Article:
Local data aggregators offer an efficient way to sidestep this potential reputational damage by offering a single source of accurate data to multiple third-party sites.

It’s less time-consuming to build a visible profile

By its very nature, manual citation building is much more time consuming. It’s inevitable that some listing opportunities will be overlooked or simply not leveraged as quickly as they should be due to time constraints. Every citation not built represents a lost opportunity to be discovered online.

Likewise, missing information due to a rushed submission can make it almost impossible for potential customers to find your business. Using a data aggregator means you have just one listing to manage and keep up to date, while enjoying widespread visibility.

Should I submit directly to local data aggregators?

If you’re working with a single location and want a hassle-free way to submit their data to a wide range of directories and apps, going straight to a local data aggregator makes sense.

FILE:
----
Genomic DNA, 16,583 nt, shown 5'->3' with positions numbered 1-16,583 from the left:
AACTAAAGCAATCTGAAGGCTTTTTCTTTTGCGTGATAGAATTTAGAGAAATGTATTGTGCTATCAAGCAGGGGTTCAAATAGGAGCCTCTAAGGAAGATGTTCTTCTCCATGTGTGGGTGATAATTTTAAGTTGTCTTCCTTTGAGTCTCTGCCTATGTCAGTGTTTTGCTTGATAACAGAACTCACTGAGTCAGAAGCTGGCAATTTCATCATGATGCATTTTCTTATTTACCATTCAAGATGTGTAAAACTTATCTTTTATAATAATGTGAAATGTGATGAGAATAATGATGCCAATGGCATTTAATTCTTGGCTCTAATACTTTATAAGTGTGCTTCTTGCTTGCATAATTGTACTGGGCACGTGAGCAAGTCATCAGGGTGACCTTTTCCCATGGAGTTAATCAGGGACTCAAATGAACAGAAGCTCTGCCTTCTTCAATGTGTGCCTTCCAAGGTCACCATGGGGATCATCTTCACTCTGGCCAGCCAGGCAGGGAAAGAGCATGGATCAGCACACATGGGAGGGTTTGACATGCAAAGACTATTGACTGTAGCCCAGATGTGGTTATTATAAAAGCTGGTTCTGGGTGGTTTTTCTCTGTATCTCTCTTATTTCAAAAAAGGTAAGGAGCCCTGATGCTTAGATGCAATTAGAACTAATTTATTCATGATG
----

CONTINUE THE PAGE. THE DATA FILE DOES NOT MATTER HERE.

However, this process gets bulky and time-consuming the more locations you’re having to submit, so if you’re a business doing this for the first time for lots of your branches, or if you’re an agency bringing on a multi-location client which needs improved visibility, it’s best to go via a provider or aggregator partner like BrightLocal to make it as cost-effective as possible. Providers and partners have existing relationships with data aggregators and directories which make submitting data and ironing out discrepancies much easier.

Conclusion

Manually signing up for and managing your business data on every relevant citation site takes a huge amount of time. A data aggregator makes that process much easier and ensures data is accurate, complete and trustworthy.

For best results, combine data aggregator use with BrightLocal’s citation building service: this ensures the best coverage for your business, with listings on key local and industry sites.

Build local citations, boost local rankings!

Jamie Pitman
About the author
Jamie heads up BrightLocal's content team, ensuring we produce insightful articles, research and resources that enable businesses and SEOs to get even better results in local search.